College student Eric Lawton said he discovered more in two days at Savannah River Site than he would have in a semester of classroom study.
But that's the point of the Savannah River Environmental Sciences Field Station. Minorities from 22 historically black colleges and seven other Southeast institutions are able to go outside and soak up the environmental sciences first-hand.
Statistics show environmental science is a career dominated by white males. Many historically black colleges don't have the resources to offer classes specifically in that area, said Dr. Ambrose O. Anoruo, the field station director and a professor at South Carolina State University. Therefore, many of their graduates don't meet requirements to compete and qualify for those jobs.
For seven years, though, the field station has obtained funding to offer free classes that can be transferred for college credit. It improves a student's rsum and opens doors for federal jobs and graduate school, Dr. Anoruo said.
Through the field station, professors from across the Southeast teach courses such as wildlife ecology, chemistry and engineering, marine science, soils and hydrology, and land use and conservation.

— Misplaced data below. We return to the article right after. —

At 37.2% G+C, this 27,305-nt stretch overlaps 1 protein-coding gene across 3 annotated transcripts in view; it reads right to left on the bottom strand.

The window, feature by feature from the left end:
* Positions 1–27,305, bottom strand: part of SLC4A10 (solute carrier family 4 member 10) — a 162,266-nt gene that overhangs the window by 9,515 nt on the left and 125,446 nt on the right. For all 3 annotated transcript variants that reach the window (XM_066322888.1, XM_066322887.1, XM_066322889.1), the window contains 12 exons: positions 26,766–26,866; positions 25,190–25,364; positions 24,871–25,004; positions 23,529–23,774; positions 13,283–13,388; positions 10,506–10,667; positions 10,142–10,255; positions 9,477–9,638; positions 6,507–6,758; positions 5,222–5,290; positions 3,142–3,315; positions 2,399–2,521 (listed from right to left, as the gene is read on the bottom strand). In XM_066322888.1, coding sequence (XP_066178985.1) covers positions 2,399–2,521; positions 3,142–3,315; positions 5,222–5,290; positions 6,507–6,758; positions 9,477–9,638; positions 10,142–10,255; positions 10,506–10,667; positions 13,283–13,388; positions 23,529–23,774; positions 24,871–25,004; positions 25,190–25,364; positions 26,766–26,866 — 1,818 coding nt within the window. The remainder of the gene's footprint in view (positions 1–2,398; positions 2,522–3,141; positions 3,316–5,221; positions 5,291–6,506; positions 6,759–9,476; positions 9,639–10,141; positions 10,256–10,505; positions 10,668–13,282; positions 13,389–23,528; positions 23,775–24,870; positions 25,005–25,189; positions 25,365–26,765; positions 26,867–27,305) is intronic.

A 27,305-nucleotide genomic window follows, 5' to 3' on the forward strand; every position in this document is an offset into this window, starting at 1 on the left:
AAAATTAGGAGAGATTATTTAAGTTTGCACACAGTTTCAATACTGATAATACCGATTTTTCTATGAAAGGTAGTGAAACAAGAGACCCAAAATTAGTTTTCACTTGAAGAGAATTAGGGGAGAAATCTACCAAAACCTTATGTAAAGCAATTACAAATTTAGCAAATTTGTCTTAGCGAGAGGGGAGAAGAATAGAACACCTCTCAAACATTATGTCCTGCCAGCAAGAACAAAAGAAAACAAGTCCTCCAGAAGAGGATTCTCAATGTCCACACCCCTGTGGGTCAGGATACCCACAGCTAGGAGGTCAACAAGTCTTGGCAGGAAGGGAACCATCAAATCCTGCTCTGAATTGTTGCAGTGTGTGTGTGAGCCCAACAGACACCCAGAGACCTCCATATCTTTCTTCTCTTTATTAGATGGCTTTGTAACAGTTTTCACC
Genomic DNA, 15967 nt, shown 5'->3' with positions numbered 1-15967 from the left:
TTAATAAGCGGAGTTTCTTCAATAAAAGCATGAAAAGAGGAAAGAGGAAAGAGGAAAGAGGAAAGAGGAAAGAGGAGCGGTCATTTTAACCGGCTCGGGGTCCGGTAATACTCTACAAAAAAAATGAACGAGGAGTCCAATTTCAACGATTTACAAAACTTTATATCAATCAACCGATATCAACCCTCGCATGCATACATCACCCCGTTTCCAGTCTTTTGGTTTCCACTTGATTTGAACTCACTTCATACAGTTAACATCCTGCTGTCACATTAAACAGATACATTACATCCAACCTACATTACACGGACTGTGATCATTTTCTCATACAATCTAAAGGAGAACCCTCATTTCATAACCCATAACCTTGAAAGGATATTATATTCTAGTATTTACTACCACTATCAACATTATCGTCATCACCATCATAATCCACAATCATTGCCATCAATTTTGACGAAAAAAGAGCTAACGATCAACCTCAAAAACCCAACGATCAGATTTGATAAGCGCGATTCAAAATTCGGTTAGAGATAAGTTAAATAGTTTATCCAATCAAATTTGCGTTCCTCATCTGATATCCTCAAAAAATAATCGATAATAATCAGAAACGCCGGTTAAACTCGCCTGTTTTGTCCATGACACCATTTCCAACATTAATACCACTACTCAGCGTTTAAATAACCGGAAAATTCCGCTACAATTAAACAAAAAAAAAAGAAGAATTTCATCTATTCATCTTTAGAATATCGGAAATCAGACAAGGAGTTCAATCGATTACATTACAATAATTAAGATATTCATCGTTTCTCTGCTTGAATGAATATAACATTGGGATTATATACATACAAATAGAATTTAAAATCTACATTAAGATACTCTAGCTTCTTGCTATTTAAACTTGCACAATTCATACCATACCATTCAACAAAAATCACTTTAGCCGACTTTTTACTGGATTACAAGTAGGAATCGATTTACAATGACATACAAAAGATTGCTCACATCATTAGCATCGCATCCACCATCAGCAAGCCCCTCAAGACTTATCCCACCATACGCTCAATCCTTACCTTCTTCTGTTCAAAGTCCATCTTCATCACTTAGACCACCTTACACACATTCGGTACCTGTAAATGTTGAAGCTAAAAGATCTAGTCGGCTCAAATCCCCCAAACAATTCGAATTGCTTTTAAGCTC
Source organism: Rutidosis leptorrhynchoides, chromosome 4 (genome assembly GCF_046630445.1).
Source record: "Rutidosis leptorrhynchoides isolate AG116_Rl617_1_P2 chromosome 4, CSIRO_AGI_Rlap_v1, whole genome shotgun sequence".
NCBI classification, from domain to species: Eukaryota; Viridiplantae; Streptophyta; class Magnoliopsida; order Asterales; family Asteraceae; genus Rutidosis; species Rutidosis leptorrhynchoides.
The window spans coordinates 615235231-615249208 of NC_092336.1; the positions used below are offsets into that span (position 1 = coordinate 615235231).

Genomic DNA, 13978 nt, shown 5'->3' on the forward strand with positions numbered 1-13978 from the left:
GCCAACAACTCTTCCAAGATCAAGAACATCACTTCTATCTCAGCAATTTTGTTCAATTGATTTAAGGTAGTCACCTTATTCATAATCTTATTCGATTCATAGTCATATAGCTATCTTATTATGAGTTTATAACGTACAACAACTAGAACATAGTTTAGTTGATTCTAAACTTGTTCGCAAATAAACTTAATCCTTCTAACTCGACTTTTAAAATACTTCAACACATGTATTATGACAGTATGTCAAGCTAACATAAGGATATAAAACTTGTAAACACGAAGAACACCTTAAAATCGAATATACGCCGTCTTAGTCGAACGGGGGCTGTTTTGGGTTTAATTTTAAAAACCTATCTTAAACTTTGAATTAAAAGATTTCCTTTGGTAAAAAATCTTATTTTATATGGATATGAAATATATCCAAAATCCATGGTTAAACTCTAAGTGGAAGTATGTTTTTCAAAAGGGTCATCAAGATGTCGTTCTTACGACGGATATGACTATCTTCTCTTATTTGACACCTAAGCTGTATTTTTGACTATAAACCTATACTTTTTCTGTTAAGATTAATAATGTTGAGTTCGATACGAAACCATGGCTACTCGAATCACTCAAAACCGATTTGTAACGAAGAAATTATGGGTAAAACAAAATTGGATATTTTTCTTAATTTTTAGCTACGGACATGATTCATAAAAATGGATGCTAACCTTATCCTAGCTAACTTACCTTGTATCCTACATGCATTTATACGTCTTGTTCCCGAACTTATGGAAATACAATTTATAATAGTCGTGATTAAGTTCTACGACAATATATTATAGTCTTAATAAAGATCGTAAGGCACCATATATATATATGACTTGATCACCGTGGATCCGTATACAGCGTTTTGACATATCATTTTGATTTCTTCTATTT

Mr. Lawton, a rising junior at Albany State University, dealt with 90-degree heat Friday as he measured samples of a constructed wetland at SRS. The biology major is one of a dozen students taking a three-week course on aquatic and wetland ecology.
His dream is to become either a pharmacist or optometrist, Mr. Lawton said. But after beginning the ecology course, he is not as sure.
"I might make this another option," he said.
Fabian Faulknor, a sophomore at Johnson C. Smith University in Charlotte, N.C., was back for a second year of classes at SRS.
He has a heavy interest in biological remediation and used the SRS program to learn more.
"This definitely prepares you for the federal jobs," he said.
Mr. Faulknor said he will be ready next year for a research job at SRS.
Since 1997, 20 students who attended the program have gone on to pursue graduate programs in environmental science and natural resource management.
More than 30 others now work for private companies or government agencies in environment fields.
Reach Greg Rickabaugh at (706) 828-3851 or firstname.lastname@example.org.
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